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"...public opinion deserves to be respected as well as despised" G.W.F. Hegel, 'Philosophy of Right'

neo-con illusions « Previous | |Next »
April 17, 2007

In his latest op-ed at National Review Online Charles Krauthammer continues with the Washington neo-con line that the surge is working. He says:

By the day, the debate at home about Iraq becomes increasingly disconnected from the realities of the actual war on the ground. The Democrats in Congress are so consumed with negotiating among their factions the most clever linguistic device to legislatively ensure the failure of the administration’s current military strategy—while not appearing to do so—that they speak almost not at all about the first visible results of that strategy.

And preliminary results are visible. The landscape is shifting in the two fronts of the current troop surge: Anbar province and Baghdad.

The message is that the US has turned the corner. Why even in Baghdad people here are happy to enjoy a life that looks almost normal. It's always the same message isn't it from the Washington neo-con war crowd.

The Weekly Standard's agenda is focused on the Middle East and Muslims, and anything that promotes the all-important agenda of Middle East hegemony and the war against the US's enemies is, by definition, good. The neo-cons see themselves as fighting al Qaeda in Iraq, with Iraq being the central from in the war on terror against radical Islam. For the Australian neo-cons Muslims are lurking everywhere, on every corner, and the entire world is one big "battlefield" in the "War on Terrorism," including Australian soil.

However, things are improving. The Surge is working. Victory is in sight. It's just around the corner. The US just needs to stay longer, keep occupying Iraq, doing what it has been doing, and triumph will result. It's been the same message for four years or more. I guess the illusions are needed to provide over for how terribly and tragically wrong the neo-cons were about this war.

| Posted by Gary Sauer-Thompson at 11:08 AM | | Comments (2)


What do readers make of the Wolfowitz antics?
What a vulgarian, but are they not all of this ilk?
Read with interest the Levy piece on Rice.
The point with neocon 'thought' is surely that it is an alibiing for neocolonialist 'globalisation', based on plausible deniability, devoid of intellectual rigour or didactic substance as to its 'insights' into the operations of the real world of humanity.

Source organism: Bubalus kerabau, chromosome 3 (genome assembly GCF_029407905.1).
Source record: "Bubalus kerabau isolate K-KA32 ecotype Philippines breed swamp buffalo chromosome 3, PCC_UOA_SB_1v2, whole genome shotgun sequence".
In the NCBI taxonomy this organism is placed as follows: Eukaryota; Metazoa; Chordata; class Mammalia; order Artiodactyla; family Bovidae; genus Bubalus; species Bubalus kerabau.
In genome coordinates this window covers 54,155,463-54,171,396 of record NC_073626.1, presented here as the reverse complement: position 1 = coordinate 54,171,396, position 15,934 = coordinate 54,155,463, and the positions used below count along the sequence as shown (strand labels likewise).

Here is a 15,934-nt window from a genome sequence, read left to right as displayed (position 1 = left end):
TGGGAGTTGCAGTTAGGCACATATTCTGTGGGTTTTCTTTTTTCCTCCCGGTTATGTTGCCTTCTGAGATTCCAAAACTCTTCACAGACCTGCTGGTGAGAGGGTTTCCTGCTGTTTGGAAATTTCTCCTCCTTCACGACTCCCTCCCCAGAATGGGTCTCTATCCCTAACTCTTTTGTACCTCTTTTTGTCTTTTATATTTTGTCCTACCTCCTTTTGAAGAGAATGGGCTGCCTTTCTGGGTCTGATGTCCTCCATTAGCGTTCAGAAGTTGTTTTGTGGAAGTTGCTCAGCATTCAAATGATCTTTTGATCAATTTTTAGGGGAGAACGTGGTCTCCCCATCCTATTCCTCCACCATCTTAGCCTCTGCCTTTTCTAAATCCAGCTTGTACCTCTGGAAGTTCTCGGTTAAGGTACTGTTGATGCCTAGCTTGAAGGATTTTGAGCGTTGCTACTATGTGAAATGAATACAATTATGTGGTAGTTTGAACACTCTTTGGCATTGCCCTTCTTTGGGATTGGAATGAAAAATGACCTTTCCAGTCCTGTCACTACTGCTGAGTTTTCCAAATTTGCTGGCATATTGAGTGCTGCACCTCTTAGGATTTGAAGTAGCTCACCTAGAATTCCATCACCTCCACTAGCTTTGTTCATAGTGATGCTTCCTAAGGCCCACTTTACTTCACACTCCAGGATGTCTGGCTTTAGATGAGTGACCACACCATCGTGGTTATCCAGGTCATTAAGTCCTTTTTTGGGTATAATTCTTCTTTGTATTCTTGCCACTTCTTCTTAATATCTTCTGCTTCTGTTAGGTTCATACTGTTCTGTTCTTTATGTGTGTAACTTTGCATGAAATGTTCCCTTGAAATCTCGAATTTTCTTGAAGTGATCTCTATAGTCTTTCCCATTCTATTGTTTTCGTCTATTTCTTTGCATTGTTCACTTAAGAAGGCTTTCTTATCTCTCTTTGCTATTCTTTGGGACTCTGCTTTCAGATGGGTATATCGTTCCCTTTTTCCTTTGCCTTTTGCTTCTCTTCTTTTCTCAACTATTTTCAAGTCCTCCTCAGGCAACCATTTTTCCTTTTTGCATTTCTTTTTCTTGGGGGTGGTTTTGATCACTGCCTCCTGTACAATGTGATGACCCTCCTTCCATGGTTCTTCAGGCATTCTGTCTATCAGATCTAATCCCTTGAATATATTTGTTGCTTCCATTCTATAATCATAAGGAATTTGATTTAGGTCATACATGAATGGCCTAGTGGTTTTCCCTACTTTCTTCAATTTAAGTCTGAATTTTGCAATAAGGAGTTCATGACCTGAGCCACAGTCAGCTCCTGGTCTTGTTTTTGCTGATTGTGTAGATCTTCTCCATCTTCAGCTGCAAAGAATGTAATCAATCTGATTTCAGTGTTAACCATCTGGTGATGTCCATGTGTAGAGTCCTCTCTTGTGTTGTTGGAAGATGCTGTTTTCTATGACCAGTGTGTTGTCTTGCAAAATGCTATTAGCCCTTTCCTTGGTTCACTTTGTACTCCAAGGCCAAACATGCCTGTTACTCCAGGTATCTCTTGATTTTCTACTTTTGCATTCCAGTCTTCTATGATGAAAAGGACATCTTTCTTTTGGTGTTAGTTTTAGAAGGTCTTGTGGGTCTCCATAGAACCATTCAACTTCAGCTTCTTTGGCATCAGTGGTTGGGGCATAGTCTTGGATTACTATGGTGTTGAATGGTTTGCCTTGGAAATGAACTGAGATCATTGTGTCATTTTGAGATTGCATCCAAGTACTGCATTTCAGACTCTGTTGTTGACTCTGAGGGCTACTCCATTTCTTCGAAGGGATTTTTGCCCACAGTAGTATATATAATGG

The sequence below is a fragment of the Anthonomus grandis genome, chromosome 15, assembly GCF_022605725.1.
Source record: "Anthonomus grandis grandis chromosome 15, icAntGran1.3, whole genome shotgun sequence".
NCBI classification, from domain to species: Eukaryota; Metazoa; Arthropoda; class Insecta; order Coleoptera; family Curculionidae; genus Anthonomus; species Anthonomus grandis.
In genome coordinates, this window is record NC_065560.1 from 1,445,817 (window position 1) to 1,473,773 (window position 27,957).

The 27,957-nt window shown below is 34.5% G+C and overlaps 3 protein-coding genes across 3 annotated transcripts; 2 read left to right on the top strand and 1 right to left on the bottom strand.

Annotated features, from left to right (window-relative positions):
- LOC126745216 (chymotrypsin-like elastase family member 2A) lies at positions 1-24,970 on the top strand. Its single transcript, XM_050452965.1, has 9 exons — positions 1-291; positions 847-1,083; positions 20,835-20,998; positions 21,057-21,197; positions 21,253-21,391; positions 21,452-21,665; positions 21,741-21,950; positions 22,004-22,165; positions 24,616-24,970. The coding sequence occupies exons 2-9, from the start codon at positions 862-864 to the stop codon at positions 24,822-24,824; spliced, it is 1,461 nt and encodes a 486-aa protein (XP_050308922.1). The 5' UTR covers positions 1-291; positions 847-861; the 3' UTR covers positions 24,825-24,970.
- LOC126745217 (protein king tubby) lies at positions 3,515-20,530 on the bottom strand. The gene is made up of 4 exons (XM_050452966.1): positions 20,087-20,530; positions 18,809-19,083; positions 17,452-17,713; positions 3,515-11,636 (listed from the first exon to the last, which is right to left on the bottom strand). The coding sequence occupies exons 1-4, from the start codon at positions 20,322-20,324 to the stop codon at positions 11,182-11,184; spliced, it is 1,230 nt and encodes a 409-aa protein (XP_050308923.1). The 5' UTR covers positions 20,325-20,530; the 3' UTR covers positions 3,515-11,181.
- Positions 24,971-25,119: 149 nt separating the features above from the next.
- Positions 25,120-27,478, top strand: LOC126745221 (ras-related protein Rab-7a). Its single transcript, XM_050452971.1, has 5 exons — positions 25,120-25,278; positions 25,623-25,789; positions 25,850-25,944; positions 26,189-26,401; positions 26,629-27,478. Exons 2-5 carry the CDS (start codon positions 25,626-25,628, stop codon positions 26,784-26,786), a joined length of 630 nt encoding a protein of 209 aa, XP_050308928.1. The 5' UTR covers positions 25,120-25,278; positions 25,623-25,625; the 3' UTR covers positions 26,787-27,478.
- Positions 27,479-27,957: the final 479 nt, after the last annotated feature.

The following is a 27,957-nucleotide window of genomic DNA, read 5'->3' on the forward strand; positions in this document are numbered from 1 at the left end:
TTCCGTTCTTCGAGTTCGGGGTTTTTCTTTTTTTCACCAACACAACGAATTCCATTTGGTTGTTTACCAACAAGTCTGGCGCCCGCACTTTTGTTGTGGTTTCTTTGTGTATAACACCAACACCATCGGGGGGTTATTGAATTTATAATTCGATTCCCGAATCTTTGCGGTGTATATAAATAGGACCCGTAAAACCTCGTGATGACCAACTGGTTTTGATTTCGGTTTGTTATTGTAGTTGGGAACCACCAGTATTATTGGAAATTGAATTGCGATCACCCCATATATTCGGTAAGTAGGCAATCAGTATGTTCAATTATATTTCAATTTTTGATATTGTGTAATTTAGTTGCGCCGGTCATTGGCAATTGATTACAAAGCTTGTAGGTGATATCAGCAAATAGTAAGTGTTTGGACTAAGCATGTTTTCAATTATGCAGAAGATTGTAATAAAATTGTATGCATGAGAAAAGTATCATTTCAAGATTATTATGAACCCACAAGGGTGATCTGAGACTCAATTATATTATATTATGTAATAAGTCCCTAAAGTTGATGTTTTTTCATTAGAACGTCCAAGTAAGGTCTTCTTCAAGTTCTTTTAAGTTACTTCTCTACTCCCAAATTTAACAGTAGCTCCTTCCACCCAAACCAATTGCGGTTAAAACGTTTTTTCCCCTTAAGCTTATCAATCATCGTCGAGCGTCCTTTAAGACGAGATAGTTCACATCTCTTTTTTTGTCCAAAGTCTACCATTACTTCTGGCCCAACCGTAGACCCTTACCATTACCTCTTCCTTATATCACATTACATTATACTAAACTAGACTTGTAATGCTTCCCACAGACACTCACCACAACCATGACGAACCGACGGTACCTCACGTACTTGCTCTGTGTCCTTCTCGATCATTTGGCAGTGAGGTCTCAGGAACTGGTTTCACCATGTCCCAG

People sneer at Marx these days for observations like the celebrated one that 'the system' would over time tend toward monopoly and hegemony at the expense of the masses. But the world as ordered by 'free' trade and the World Bank backed by Western military power is merely a system of human and material resources made prone for the ransacking. Humanity in the west is disempowered by policies like the off-shoring of unskilled labour facilitated by globalising anti labour and anti localist forces. Our local politicians are satraps for outside forces, acting against the interests of those they were once compelled to represent during the era of democracy by the accountability apparatus of that system. But our lot is nothing compared to the conditions of the real masses of the 'developing world'.
Iraq is the paradigm, but plausible deniability proposes that the devastation of Iraq and Iraqis is necessary for the achievment of some illldefined and nebulous greater good 'later'. But both the significance and reality of what Iraq is about came with the recent signing off on 'deals' with multinational oil companies for unfettered access to Iraqi oil for the forseeable future. The local eqivalent would by Tasmania, but in
Australia repressive tolerance obviates at this time the need for the sort of violence we see in Western Asia , for example. Both follow the pattern that can be detected in just about all countries, developed and third world, post ww2.

I can't say I feel that sorry for Paul Wolfowitz. The scandal is of his own making ---corrupt actions in the form of nepotism. Here is a report on the conflict of interest in the Wolfowitz-Riza scandal. An editorial in the Financial Times entitled Why Bush should let a damaged Wolfowitz go.

Steven C. Clements at the Washington Note states:

Paul Wolfowitz has now admitted to helping his girlfriend, Shaha Riza, get positions outside the Bank, including "seconding" her to the US State Department that have helped up her salary to levels that clearly violate World Bank rules (i.e. nearly double her salary).

Clements then comments:
This is the kind of personnel nepotism and corruption that Wolfowitz has stated he is trying to wipe out at the Bank and in the client governments of the Bank. An anti-corruption campaign has been one of the only distinctive and memorable aspects of Wolfowitz's tenure so far as president of the international financial institution -- and now his own personal behavior belies what was his self-declared moral campaign against others' corruption both inside the bank and in client country governments.

A fair judgment.